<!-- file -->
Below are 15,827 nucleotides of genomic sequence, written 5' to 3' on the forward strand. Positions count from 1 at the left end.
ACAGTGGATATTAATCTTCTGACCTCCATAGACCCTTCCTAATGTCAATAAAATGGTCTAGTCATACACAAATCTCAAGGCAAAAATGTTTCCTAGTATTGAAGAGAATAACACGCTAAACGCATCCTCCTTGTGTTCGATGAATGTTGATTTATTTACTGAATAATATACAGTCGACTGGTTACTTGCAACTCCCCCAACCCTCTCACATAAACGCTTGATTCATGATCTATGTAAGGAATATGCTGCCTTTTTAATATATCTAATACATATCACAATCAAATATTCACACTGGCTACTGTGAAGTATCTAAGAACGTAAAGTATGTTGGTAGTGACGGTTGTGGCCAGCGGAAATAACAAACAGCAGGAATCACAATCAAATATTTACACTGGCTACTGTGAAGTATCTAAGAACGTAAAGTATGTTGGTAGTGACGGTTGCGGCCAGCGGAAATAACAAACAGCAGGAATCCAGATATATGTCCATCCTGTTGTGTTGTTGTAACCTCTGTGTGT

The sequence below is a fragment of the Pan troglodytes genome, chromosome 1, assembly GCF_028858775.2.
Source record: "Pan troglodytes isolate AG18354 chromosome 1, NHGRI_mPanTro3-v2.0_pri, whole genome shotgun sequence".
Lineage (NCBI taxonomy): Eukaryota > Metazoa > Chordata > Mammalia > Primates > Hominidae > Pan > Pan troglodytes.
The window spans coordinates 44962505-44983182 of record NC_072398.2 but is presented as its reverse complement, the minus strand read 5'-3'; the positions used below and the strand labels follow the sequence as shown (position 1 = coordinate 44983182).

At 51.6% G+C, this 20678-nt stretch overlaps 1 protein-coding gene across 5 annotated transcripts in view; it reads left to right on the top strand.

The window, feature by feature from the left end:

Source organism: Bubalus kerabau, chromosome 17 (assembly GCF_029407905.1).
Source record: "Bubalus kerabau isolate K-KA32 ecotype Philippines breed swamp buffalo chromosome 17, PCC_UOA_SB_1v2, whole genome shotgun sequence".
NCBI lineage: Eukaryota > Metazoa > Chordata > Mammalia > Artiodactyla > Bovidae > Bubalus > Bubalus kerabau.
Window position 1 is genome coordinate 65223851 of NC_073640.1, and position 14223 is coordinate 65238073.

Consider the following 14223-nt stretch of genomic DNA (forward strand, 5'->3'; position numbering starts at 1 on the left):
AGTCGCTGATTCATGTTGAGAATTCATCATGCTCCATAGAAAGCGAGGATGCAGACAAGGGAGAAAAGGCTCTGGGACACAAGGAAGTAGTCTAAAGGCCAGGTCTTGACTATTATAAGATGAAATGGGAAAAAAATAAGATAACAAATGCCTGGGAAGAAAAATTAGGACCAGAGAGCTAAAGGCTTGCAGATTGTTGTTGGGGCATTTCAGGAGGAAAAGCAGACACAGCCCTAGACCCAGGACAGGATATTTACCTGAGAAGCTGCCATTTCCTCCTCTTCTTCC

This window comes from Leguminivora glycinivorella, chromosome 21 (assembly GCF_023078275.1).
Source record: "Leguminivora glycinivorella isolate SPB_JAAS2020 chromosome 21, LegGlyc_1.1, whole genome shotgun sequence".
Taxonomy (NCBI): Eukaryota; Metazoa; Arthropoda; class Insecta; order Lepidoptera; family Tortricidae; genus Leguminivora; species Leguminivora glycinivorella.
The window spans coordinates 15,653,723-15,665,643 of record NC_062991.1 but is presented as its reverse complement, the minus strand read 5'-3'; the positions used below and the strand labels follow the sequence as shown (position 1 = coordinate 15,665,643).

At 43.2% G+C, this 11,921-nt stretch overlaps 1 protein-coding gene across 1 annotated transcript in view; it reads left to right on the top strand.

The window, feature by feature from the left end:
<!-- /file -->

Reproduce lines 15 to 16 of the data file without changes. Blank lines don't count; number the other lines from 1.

This window comes from Leguminivora glycinivorella, chromosome 21 (assembly GCF_023078275.1).
Source record: "Leguminivora glycinivorella isolate SPB_JAAS2020 chromosome 21, LegGlyc_1.1, whole genome shotgun sequence".